A Van Nuys Municipal Court judge refused Thursday to throw out a twice-dismissed murder charge against a former peep-show bouncer, even though state law prohibits the refiling of a charge that has been twice dismissed.
The attorney for 32-year-old Charles K. Biddle, who is accused in the stabbing death of a Van Nuys print shop operator, predicted that the state Court of Appeal will promptly overturn the decision and release Biddle.
In Thursday's action, Municipal Court Judge Judith Meisels Ashmann said a dismissal requested by a prosecutor in 1984 did not deprive Biddle of a "substantial right" and therefore should not count.
But Deputy Public Defender William M. Thornbury, who represents Biddle, said state law is "crystal clear on this issue," adding, "That dismissal counts. In fact, the Legislature has considered bills that would have permitted the judge to do what she did today, but they have not been passed."
Biddle was arrested in November, 1984, and charged with the murder-for-hire stabbing of Jeffrey Collins, 38, of Agoura Hills, a Los Angeles firefighter who ran a printing business in his off-duty hours.
That same month, a second defendant, Robert Herbst, 38, owner of a Van Nuys bookbinding business, was also arrested in the case.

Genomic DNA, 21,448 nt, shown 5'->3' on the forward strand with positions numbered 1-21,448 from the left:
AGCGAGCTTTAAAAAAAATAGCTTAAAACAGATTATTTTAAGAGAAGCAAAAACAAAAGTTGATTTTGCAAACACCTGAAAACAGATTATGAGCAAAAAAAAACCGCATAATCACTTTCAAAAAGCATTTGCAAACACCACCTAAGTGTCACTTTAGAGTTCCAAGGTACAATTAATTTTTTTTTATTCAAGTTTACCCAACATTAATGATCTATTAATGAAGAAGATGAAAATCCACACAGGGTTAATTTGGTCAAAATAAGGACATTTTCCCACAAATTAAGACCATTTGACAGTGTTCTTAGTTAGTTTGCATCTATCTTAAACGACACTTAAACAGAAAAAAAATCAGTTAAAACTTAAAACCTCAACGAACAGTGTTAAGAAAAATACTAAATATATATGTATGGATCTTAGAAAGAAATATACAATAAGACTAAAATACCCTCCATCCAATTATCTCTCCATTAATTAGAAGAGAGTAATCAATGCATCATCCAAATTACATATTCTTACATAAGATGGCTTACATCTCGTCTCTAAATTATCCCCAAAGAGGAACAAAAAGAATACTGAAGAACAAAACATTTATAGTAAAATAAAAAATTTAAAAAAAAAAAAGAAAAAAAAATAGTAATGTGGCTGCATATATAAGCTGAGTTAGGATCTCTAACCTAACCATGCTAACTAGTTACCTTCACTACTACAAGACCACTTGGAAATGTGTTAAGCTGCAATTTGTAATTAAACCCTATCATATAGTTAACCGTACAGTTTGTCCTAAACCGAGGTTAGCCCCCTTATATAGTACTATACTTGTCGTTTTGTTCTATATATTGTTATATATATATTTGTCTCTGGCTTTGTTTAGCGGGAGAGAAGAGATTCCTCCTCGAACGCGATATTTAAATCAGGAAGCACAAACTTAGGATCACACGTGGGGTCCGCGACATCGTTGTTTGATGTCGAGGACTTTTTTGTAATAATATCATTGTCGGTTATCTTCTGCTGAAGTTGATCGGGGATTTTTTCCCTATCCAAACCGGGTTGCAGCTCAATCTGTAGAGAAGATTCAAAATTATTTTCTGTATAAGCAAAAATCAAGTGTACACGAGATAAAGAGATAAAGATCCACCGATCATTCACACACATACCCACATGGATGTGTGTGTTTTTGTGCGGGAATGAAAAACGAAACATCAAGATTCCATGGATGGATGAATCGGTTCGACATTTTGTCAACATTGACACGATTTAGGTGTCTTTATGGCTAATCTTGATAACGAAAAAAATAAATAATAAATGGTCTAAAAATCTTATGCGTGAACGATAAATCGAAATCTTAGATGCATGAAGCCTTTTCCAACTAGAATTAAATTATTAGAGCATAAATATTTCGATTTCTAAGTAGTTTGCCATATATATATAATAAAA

The initial charge against Biddle was dismissed at that time at the request of Deputy Dist. Atty. Burton J. Schneirow, so he could file new charges against both men. The case against Herbst was later dropped, however, when the prosecutors said they lacked sufficient evidence.
Biddle's case was dismissed for the second time Feb. 27, when Van Nuys Superior Court Judge James A. Albracht ruled that Biddle had been denied his constitutional right to a continuous preliminary hearing.
The hearing was held in two segments, several weeks apart, and prosecutors neglected to get Biddle to waive his right to an uninterrupted hearing.
After Albracht's ruling on Feb. 27, prosecutors refiled the charge, prompting Thornbury's motion that his client be freed.
The case was continued until April 7 to provide time for the appeal court to review Thornbury's petition.
Police had alleged that Herbst had paid Biddle to kill Collins over a disputed business deal involving silver bullion.